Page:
This study guide refers to the 10th anniversary edition published in 2020 by the New Press.Between the 1870s and 1960s, legal segregation, racially targeted voting laws, and a host of other political, legal, and cultural forces effectively ...
Author: Emilie Perly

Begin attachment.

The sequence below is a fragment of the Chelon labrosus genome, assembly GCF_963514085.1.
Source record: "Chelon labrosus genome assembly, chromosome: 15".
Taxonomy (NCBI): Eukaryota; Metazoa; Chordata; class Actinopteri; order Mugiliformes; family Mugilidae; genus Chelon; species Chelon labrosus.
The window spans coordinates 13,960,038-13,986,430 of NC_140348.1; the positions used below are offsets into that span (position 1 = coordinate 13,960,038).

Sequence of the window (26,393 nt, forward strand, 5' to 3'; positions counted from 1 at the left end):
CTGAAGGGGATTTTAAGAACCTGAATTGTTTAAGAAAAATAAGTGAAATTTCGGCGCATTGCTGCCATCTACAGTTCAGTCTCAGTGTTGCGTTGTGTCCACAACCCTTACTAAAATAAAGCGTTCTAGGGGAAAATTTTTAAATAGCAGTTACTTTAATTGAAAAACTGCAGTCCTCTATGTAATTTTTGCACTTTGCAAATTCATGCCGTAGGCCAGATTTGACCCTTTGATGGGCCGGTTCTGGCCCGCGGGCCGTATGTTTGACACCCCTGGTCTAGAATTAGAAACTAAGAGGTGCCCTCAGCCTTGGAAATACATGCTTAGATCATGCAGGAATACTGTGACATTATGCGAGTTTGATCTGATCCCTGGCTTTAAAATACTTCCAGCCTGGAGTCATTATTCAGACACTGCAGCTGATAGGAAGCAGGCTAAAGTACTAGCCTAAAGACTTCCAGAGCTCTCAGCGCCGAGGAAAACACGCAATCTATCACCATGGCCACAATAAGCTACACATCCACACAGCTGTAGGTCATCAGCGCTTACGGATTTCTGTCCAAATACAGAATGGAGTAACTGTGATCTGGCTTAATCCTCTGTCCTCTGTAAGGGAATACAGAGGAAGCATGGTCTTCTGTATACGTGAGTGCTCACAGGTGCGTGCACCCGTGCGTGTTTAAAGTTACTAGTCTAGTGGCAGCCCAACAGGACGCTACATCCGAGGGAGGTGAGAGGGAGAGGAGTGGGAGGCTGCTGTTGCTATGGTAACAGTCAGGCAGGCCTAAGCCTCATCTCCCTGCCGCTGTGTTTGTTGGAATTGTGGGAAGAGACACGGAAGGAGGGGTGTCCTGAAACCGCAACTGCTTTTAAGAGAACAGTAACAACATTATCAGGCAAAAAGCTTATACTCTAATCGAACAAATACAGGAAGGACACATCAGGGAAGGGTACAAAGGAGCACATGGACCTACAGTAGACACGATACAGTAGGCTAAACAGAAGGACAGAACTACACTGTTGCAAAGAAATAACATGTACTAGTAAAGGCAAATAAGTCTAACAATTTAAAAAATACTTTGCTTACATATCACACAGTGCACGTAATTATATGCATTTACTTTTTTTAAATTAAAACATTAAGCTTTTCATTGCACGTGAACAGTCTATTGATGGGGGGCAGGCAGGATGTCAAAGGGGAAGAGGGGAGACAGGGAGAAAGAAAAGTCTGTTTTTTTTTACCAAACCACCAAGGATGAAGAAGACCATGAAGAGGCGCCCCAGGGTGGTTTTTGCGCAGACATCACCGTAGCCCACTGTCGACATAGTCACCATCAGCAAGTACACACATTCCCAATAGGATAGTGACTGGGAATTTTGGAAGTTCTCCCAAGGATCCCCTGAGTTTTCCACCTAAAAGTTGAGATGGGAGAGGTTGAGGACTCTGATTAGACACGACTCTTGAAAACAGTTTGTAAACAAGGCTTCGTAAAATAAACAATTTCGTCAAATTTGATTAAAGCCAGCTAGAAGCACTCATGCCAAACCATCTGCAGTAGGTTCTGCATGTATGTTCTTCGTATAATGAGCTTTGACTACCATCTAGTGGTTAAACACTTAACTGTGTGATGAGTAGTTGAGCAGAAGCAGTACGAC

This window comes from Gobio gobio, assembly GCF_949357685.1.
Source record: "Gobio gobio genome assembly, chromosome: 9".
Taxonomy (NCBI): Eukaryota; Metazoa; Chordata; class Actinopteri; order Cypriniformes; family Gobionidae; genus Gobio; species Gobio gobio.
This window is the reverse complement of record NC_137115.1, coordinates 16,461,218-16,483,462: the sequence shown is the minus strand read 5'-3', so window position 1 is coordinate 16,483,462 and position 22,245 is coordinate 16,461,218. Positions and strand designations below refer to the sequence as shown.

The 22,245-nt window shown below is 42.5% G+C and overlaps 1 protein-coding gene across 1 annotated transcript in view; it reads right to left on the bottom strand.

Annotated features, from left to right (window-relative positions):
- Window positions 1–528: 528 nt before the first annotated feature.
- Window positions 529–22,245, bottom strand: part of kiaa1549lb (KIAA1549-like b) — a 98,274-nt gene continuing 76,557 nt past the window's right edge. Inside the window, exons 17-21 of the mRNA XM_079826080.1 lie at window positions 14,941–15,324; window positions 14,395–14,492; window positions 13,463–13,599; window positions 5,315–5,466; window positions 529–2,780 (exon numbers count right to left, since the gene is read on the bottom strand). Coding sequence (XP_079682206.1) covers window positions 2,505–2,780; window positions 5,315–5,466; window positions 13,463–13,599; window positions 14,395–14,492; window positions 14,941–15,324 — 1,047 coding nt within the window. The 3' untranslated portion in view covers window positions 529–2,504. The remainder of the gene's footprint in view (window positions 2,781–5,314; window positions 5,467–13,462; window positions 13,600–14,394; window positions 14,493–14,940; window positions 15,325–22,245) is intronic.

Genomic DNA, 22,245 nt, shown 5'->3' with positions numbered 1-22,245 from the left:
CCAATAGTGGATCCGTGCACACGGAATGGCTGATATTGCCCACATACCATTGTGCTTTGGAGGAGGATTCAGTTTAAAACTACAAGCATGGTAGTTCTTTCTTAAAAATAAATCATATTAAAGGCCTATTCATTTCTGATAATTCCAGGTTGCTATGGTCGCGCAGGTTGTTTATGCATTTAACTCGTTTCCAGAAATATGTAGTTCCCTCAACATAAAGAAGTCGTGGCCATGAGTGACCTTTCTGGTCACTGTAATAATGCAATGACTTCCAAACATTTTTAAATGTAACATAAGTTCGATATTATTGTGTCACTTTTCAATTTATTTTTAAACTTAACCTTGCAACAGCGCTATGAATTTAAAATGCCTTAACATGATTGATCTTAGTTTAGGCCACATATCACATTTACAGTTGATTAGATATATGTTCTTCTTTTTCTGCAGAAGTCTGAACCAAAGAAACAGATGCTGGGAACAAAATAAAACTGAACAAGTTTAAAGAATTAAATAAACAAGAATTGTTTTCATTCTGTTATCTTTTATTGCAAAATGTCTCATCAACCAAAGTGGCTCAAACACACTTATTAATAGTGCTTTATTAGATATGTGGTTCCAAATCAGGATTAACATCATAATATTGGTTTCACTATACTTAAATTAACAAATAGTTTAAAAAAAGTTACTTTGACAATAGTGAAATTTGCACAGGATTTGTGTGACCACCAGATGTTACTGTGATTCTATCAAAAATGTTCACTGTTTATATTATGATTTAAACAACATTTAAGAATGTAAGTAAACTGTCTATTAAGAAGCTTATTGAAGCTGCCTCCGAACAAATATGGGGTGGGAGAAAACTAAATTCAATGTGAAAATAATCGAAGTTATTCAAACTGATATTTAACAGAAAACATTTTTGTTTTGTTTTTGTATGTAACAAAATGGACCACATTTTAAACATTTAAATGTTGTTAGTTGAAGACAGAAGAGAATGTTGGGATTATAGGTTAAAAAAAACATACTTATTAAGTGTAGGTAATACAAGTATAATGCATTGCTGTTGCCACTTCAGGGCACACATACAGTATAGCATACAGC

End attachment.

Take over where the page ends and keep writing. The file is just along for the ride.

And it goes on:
The New Jim Crow Summary and Study Guidehe New Jim Crow: Mass Incarceration in the Age of Colorblindness is a nonfiction book published in 2010 by American author and legal scholar Michelle Alexander. The book argues that the War on Drugs and mass incarceration operate as tools of racialized social control and oppression, not unlike the system in place during the Jim Crow era in the American South. The winner of the NAACP Image Award for Nonfiction, The New Jim Crow continues to appear on countless racial justice reading lists and was named one of the most influential books of the past 20 years by the Chronicle of Higher Education. This study guide refers to the 10th anniversary edition published in 2020 by the New Press.Between the 1870s and 1960s, legal segregation, racially targeted voting laws, and a host of other political, legal, and cultural forces effectively transformed Black men and women living in the American South into second-class citizens-or, as Alexander puts it, members of a "racial undercaste" (129). This period of American history is known as the Jim Crow era. While civil rights legislation in the 1960s eliminated this specific form of oppression and disenfranchisement, a new form of racialized social control emerged in the 1980s: mass incarceration. With the launch of the War on Drugs and a series of draconian crime bills, the number of incarcerated Americans skyrocketed in less than three decades from 300,000 to over 2 million, most of them for drug convictions and most of them Black men. This transpired even though white and Black Americans sell and use drugs at roughly the same rates. Far from being an effective system of crime deterrence, Alexander argues that mass incarceration increases violent crime. Given that the United States declared the War on Drugs before Americans even perceived drug use to be a serious problem, this leads Alexander to conclude that mass incarceration was designed as a system of racial control rather than an effort to combat violent crime...